Nashville’s Davidson County had the most confirmed cases in the state with 1,903, according to that county’s health department. Twenty people there have died from the disease. 

The state reports that 3,575 are considered recovered from the disease. 

~


The Village at Germantown confirms 4 deaths, identifies additional COVID-19 case

1:54 PM CT, April 20

The Village at Germantown confirmed four of its residents have died from COVID-19 complications.

The fourth resident died in the hospital over the weekend.

 “We are saddened by these deaths and mourn the loss of our friends and neighbors,” said Michael Craft, chief executive officer of The Village said in a release. “And we are determined to do all we can do to protect the health and safety of our residents and our associates.”

It also identified one short-term rehab patient returned to the hospital and tested positive for the virus while there.

“We do not believe the patient had contact with others who tested positive while here,” Craft said

One resident remains in the hospital also recovering from COVID-19.

The skilled nursing unit remains the only affected area. The retirement community has about 325 residents.

The Village said in a release each of the six who tested positive had underlying conditions. The two recovering are asymptomatic.

The facility has taken proactive steps and precautions to offer testing to front-line employees.

~


Harris: County budget will reflect the pandemic

12:28 PM CT, April 20

Shelby County Mayor Lee Harris said he has a $1.4 billion county budget he takes to the Shelby County Commission later today that will reflect the pandemic. 

”The work of Shelby County must continue,” he said of the “lean” budget with “really tough decisions.” 

The budget will “refocus” including spending on education, public health and emergency preparedness, as well as the social safety net.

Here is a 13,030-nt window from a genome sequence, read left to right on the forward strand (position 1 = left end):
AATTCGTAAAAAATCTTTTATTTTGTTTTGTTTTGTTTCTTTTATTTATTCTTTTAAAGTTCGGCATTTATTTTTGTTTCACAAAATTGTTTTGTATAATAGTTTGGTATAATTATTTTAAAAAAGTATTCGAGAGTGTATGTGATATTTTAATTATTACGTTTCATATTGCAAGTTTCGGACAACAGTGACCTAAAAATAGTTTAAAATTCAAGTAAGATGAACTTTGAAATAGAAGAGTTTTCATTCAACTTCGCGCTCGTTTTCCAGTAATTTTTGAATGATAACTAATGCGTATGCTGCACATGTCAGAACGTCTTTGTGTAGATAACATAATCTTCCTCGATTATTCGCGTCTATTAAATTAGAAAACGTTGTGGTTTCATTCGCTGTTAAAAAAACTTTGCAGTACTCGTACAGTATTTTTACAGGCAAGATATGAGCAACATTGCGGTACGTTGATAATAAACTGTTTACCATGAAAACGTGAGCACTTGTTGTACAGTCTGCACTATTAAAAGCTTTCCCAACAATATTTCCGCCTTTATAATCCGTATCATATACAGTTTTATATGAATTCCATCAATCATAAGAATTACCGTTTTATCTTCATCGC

On testing capacity, Harris said access is expanding. Testing so far is about 2% of the population. 

Harris plugged a Greater Memphis Chamber event to be talked about later by Bobby White,  chief policy officer of the Chamber.

Harris says local businesses should have best practices and resources to reopen and stay open “in the shadow of virus.” The April 28 event is the “New Normal Virtual Summit” with four micro-conferences for government, large employers, food and hospitality and small business.  This is a free event.

White described the Chamber as a first responder for businesses in the gap before state and federal government funding arrives for those local businesses. Eighty-nine to 90% of Chamber membership is small business. White said the chamber has “fought the good fight” to get state and federal aid to those businesses.

”Social distancing doesn’t mean we can’t remain a source of information,” White said of the Chamber. The April 28 conference will be virtual. 

”We ensure that we want to reopen responsibly. ... We want businesses to be ready,” White said. “This is our new normal. And we want you all to be ready.”

White said businesses hope to deal with how -- not who and when. “Our thing is to do the how and to give businesses a strategy.”

Dr. Bruce Randolph, health officer for Shelby County Health Department, said on nursing home/long-term care clusters: Carriage Court has four deaths now, eight positive cases; Christian Care Center, 14 positive cases; Parkway Health and Rehab 16 positive cases; Heritage At Irene Woods has 11 positive cases, King’s Daughters and Sons 6 positive cases, The Village at Germantown has four dead, seven positive cases; Lakeside has three positive cases.

Randolph encourages people to get tested -- “even those who have mild symptoms.”

”We are still in need of volunteers,” he says of the need for “all types” -- medical, clinical and clerical.